Historically, this area has been referred to as the Muskrat Love Area. Folks have been climbing the ledgy faces and slabs here via rock climbing and dry tooling approaches for decades. Earliest known climbing was sometime after World War 2, most likely not really starting until the 1960's.
The Muskrat Love Wall has a series of diagonal cracks rising from bottom right to upper left, which cut through the big quarried ledge systems. Several vertical routes ascend the wall cutting through these and, although they are all relatively similar in appearance, have distinctly different character depending on whether you rock climb vs. dry tool them. No to be missed dry tool routes are the line on the far right ascending the arÍte, sticking mostly to its left face, and the route affectionately referred to as "The Crucifix" - approximately the second from the left bolted route (where a starting move of two opposing side pulls puts you into a crucified position to get up to a drill hole to the upper right.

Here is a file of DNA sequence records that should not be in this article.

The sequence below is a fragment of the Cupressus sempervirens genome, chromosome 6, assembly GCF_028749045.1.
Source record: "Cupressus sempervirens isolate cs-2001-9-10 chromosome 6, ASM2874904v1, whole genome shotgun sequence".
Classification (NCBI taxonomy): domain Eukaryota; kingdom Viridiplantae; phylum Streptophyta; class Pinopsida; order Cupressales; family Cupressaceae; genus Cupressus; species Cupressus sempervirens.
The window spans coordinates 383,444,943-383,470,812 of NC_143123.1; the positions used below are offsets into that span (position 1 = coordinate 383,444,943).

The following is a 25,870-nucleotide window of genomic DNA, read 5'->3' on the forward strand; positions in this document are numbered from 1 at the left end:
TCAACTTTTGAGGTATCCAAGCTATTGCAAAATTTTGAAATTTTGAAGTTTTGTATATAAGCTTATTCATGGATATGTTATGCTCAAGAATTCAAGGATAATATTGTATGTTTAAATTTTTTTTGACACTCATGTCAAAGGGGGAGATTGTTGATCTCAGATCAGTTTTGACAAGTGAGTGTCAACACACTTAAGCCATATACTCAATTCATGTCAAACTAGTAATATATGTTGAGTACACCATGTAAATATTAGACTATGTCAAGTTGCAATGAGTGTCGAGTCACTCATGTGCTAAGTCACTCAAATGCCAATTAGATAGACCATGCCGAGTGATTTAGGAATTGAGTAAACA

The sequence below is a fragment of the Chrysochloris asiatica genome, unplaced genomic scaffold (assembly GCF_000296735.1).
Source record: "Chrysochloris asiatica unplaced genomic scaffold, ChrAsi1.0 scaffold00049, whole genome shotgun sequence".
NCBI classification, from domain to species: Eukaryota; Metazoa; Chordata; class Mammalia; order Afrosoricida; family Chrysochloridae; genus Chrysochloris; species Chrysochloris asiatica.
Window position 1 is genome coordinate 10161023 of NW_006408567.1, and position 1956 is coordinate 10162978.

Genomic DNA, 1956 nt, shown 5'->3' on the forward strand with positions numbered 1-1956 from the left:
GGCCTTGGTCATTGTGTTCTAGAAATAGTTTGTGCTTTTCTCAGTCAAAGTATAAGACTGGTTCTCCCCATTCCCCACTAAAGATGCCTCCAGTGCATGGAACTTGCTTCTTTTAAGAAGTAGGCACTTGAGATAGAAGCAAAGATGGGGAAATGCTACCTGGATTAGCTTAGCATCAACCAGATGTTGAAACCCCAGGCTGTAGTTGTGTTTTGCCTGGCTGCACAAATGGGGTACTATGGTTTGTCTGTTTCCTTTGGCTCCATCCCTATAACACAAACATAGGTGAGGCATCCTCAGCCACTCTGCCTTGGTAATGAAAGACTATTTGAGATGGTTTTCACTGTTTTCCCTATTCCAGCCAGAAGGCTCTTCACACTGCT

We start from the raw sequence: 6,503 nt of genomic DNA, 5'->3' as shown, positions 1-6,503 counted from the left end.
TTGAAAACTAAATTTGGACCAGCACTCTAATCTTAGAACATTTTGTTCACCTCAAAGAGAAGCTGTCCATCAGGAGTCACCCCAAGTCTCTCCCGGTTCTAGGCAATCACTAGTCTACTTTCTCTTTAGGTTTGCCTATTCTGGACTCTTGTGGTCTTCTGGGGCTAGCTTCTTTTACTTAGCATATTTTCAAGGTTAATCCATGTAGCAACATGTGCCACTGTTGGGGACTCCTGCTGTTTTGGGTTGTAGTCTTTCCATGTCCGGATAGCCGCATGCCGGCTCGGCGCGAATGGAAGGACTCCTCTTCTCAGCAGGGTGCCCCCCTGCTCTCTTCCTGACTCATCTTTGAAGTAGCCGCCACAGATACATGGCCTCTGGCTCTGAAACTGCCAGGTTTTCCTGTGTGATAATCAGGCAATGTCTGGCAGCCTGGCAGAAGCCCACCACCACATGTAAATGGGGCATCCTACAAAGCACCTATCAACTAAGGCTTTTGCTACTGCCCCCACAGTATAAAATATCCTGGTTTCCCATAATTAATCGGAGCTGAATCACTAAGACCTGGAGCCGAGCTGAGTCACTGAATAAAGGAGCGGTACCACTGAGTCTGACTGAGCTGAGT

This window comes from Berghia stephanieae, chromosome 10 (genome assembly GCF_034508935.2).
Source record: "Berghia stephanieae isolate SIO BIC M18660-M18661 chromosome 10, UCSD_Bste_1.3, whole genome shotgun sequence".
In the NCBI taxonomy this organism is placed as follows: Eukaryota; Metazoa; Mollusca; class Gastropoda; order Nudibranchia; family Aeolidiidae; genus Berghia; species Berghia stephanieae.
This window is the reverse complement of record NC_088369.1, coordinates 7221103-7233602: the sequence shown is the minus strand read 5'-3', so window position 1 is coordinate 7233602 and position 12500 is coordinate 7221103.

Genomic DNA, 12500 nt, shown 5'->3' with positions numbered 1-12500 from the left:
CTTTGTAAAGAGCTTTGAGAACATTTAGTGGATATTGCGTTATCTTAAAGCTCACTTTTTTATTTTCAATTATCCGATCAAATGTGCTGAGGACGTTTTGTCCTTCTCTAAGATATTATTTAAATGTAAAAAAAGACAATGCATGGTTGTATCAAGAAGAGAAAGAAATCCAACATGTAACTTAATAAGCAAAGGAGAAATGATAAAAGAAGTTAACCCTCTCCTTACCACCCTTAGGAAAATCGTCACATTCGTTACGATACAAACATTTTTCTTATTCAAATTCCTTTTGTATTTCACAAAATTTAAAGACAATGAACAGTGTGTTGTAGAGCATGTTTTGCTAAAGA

In the mid-point of the first decade of the 21st century, the wall was retrobolted by Mike Endrizzi and friends. This provides an assortment of moderate leads including fixed anchors, which can be carefully accessed from the top via an easy walk up the backside (riverside) of the cliff band, for top roping. Be very careful when leading these routes as there are ample opportunities for ledge-falls should you blow a clip or fall just short of the clip. Therefore, if you are new to leading, know that a 5.8 or 5.9 here has much more dire consequences than on other routes of the same grade ascending smooth, ledgeless faces. When top roping, use quickdraws in the anchors rather than running your rope through the fixed gear so as to reduce their wear and tear. Similarly, when dry tooling, refrain from hooking the fixed anchors, not that you'd ever dream of doing so in the first place. This rarely happens, but it's worth mentioning as the anchors are fixed glue-ins and nearly impossible to replace.